Vaughan, for example, was incredibly positive from the moment of her diagnosis. She used positivity almost as a shield against all the news, treatments, and process. Nancy, on the other hand, hated people telling her to be positive! “It’s okay to not be positive, strong, and upbeat all the time. Coping mechanisms are different for everyone,” she shared. “This will bring anybody to his/her knees, and it’s okay to let that wave wash over you and then dig deep to deal with it. And coping mechanisms are different for everyone. Be yourself, and cope with the grief however see fit and however is best for you.”
Part of the uniqueness of Nancy and Vaughan’s story is that they were able to both give and receive support in a way that not many do. And they walked away with very specific learnings on how to best be there for others going through similar circumstances. Nancy says that “Cancer changes everything. You realize the strength that you have, and how much you do depend on other people. I am super independent, but I joke and say that when I was first diagnosed, I would talk to anyone who would listen long enough so I could collect information and find a support system. But it also gives you a new level of sympathy and empathy for others who are going through a dark place. You learn how to talk to people when they go through something challenging or tragic in life. The biggest lesson I learned in all this is how to be a better support system; both in what to do and what not to do.”
To be a good support system, Nancy says that people should “Listen. Don’t talk when someone else shares. Don’t tell them how to feel, or what they should, or should not be doing. Just be there and listen. And never begin any attempt at an empathetic response with the words, ‘at least.’” Both Nancy and Vaughan agree that it is best to push past empty promises of help. “Pick something, and then do it,” says Nancy. Vaughan adds that you should not “give them the option of saying no, thank you. Just do some things.” It can be overwhelming or awkward for the person you are trying to help to process something that would be helpful and delegate that. Take the pressure off them by just showing up and dropping off dinner, taking them out to get their nails done, doing their laundry, etc. and just make the help happen.
For Vaughan, Nancy was a tremendous support system. And Nancy shared that one of the people that had an impact on her overall outlook was a woman who had also survived triple-negative cancer. She served as Nancy’s beacon; Nancy felt like she could talk to her about anything, and that she could look to her for inspiration and perspective. And of course, her mother was a cornerstone in her support system. It was such a gift,” Nancy said. Vaughan agrees. “I could ask Nancy things and I knew she would be very honest with me and just say what was going to happen.” Nancy recalls the 6 hours of chemo treatments where she and her mother could sit together, and talk about the hard things, or just sit in quiet companionship. “There were moments of time that we wouldn’t have otherwise had.”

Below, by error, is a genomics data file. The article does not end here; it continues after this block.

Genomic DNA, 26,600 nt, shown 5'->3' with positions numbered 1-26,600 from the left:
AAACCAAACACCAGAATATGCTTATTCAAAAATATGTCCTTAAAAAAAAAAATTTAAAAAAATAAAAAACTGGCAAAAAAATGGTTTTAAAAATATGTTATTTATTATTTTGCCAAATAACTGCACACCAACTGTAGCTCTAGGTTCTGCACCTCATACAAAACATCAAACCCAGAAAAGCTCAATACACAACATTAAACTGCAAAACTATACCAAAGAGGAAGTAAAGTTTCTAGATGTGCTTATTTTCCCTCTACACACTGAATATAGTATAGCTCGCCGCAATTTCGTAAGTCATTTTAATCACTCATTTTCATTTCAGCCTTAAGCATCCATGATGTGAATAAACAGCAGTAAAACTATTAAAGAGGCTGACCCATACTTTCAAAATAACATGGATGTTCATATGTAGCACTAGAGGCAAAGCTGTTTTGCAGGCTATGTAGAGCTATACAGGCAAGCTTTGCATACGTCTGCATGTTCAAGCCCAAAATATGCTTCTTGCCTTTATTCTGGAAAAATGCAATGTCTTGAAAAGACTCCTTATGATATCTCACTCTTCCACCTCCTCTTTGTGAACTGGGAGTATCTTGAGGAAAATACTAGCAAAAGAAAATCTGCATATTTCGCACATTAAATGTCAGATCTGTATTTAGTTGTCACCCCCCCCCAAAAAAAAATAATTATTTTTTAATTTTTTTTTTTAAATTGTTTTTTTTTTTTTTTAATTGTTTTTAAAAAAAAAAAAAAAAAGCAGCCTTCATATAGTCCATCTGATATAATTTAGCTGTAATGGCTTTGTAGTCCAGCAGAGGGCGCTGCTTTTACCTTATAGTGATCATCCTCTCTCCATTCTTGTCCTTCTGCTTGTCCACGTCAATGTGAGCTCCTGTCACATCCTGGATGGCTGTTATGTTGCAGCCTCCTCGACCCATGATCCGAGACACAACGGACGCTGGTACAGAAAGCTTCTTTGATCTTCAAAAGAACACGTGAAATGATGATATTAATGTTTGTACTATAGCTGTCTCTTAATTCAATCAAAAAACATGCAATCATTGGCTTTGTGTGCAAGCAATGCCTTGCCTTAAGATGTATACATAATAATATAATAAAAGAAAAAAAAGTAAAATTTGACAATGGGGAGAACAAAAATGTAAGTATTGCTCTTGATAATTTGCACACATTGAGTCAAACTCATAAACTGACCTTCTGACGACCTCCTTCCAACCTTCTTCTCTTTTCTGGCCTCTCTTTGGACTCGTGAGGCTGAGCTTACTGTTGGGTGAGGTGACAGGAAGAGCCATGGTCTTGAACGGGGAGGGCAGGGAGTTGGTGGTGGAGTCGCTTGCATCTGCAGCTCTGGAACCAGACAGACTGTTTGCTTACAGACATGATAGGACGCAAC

Advice for the future
For those diagnosed with cancer themselves, Nancy recommends that you “advocate for yourself. Stand up for what you think you need. Your doctors are only human and are only working with the best information they have. If something feels off, fight for a solution.” Nancy herself researched extensively and asked for an additional kind of chemo that she thought would help and credits a portion of her success so far on speaking up when she saw a potential solution. “Your life is worth digging in and fighting for what you need.”
Vaughan mentions that staying busy is a life saver, and her positivity was again a shield and comfort as she processed through the daze and shock of the initial news and following process.
Both are strong advocates of seeking the professional help you need; whether that is pursuing a specific physician that you feel comfortable with and trust, or seeking out objective, professional help to support you in processing the emotional weight and trauma of the survivorship journey.
“Realize your own strength, and what your body is capable of doing and going through.” Nancy says. And as you need it, “let others sit with you and be quiet with you.”
And for those who are loving someone walking the cancer path, Vaughan and Nancy recognize how valuable those caregivers are. Even strangers can play a crucial role in the process. Vaughan and Nancy recall a time that someone slipped a verse under Nancy’s windshield wiper for her to find when she returned from a hectic, overwhelming shopping trip. Jeremiah 30:17. “For I will restore health to you, and your wounds I will heal, declares the Lord.” That moment of kind, encouraging words has been another sign of hope Nancy has clung to in times of uncertainty.
Knowledge, positivity, and a wry sense of humor are among the weapons Nancy and Vaughan use to fight in this ongoing battle of survivorship. And of course, their bond with one another. “We were strong for each other even when we weren’t strong for ourselves,” Nancy said. Vaughan agrees. “We gave and still give each other strength.”
Interview by Cassie Thompson / Photography by Patrick Cox